Pregame prep important for refs, too
By Randy Vogt
The teams spend time training and working on teamwork in practice. Their coaches go over tactics before the game. Doesn't it logically follow that the officiating team needs to spend some time before the game discussing how they will work as a team?
The referee should go over what is expected of the assistant referees. I tell them to wait a split second to raise the flag for offside just to be certain that the player in the offside position is involved in the play. A slower flag and correct call is much better than a quick flag and incorrect call.
I also tell them to run all balls down to the goal line.
For good goals, they sprint up the touchline 15 yards or so, watching the players on the field at all times. Should the ball go into the net but the AR spotted a foul or some other problem which the referee did not see (that would nullify the goal), the AR should wait at the corner flag, the referee comes over. They then can briefly discuss what happened and determine whether the goal is valid. This does not include offside, as the AR should have already raised the flag and the referee spotted it, whistling for offside.
If the ball hits the post, goes over the goal line and comes out of the goal in one of those bang-bang plays that happen once or twice a year and it’s a good goal, the AR raises the flag to get the ref’s attention -- as soon as the referee sees the flag, the AR sprints 15 yards upfield.
The referee should also mention that on out-of-bound plays that occur between the ref and AR, if the ref knows which team’s ball it should be, he or she will give a small signal, such as hands on stomach pointing in one direction, so that the AR flags in that direction. After all, the officiating team looks bad when the ref consistently signals the ball one way and the AR has it another way. It’s very important for the referee and ARs to have good eye contact with one another.
On throw-ins, the AR can watch for any infraction with the feet up to the halfway line closest to the AR while the ref watches for any infractions with the upper torso. The signal from the AR for an improperly taken throw-in is a twirl of the flag. Past the halfway line, the referee watches for any infraction. You would not want the AR twirling the flag 60 yards away for a foot completely over the touchline in the corner of the field when the referee is so much closer.
ARs should be told to signal fouls within a 25-yard radius of the AR by using the flag as a whistle and twirling the flag. More than 25 yards away, the AR would twirl the flag only if he or she clearly sees an obvious foul that the referee missed.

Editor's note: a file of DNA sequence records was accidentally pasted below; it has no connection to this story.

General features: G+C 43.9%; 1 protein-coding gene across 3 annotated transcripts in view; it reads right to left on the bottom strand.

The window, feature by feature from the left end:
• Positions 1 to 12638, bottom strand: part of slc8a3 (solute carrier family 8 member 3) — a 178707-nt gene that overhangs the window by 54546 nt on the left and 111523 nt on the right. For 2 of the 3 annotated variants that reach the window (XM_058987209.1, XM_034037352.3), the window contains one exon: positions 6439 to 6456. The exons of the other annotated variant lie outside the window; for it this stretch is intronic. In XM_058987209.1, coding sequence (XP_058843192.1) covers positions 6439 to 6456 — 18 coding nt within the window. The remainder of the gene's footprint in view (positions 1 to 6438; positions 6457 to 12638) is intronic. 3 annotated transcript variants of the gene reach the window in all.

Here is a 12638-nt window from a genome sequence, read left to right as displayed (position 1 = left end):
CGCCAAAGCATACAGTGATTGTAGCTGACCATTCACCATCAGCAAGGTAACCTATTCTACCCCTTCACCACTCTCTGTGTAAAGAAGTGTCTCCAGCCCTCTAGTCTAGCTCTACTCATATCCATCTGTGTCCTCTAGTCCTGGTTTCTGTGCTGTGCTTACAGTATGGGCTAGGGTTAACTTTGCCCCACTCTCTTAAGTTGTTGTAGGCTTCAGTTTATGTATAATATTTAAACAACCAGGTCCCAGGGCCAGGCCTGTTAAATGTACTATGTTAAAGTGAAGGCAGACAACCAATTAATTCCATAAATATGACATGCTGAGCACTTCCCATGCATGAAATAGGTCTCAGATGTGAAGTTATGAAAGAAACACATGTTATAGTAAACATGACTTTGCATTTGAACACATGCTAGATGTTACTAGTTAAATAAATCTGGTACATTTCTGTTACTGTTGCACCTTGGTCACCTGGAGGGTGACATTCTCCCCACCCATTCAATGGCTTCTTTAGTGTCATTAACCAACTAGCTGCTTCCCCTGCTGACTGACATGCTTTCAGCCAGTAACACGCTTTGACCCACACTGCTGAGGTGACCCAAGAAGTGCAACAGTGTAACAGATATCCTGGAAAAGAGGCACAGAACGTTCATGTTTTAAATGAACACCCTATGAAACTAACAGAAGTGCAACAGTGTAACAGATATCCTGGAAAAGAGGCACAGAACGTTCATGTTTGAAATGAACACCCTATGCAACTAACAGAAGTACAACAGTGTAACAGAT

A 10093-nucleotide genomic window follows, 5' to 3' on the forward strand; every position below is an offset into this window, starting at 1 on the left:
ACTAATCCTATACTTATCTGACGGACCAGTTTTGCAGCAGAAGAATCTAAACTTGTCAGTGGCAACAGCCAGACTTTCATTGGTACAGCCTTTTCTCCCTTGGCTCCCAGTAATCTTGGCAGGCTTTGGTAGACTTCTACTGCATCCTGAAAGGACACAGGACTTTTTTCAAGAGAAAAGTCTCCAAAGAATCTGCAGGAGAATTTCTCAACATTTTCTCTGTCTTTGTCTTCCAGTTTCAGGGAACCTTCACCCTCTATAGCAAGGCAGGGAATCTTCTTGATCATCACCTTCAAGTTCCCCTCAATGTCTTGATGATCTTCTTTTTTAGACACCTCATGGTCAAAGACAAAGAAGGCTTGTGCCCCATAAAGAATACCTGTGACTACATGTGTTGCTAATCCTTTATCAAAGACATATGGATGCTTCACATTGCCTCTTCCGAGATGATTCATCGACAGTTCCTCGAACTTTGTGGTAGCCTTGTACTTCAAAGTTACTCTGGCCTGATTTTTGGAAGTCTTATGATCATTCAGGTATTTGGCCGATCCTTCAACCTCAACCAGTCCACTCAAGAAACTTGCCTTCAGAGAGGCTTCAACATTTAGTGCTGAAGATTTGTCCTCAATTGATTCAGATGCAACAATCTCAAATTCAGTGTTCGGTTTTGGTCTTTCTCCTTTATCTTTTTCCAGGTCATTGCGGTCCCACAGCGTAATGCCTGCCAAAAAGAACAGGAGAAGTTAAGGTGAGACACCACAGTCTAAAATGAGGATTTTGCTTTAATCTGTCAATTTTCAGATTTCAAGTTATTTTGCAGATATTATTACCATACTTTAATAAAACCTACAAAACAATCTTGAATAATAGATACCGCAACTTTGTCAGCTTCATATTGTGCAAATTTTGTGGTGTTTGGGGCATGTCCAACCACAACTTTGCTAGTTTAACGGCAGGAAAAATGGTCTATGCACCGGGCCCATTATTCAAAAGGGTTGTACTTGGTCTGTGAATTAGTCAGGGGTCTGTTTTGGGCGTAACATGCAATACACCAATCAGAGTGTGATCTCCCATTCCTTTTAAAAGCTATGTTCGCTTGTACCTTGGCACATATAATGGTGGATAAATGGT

ARs are also to be told to watch for off-the-ball fouls behind the referee’s back.
If the referee blows the whistle for a foul near the AR, the assistant should then raise the flag in the direction of the team receiving the free kick. Doing this eliminates the problem of players or coaches saying, “The assistant was right there and did not see a foul but the ref decides to call it from 25 yards away!”
Should there be opposing players within 10 yards of a free kick near the AR, the assistant should come onto the field to pace off the 10 yards rather than the ref. Play is restarted with the referee’s whistle after the opponents are 10 yards from the ball and the AR has returned to the proper position.
One AR has the look, the other one has the book. Meaning that one AR watches for the entire game, not putting numbers of cautions or send-offs in the book (score sheet), while the other AR records all this information. At halftime, the officials discuss any numbers in the book to make certain that there are no discrepancies. At that time, the AR with the look records those numbers. The reason that one AR has the look is so that while the ref and other AR are recording the number of a player being cautioned or sent off, retaliation or any other misconduct is not missed.
ARs can also signal if fouls should be cautions (yellow cards) or send-offs (red cards). The signal for a caution is hand over shirt pocket (where the referee keeps the yellow card) and send-off is hand touching back pocket (where the red card is kept). Although there are other AR signals to alert the referee to caution or send off, these are the most accepted ones.
(Randy Vogt has officiated over 7,000 games during the past three decades, from professional matches in front of thousands to 6-year-olds being cheered on by very enthusiastic parents. In his book, Preventive Officiating, he shares his wisdom gleaned from thousands of games and hundreds of clinics to help referees not only survive but thrive on the soccer field. You can visit the book’s website at http://www.preventiveofficiating.com/)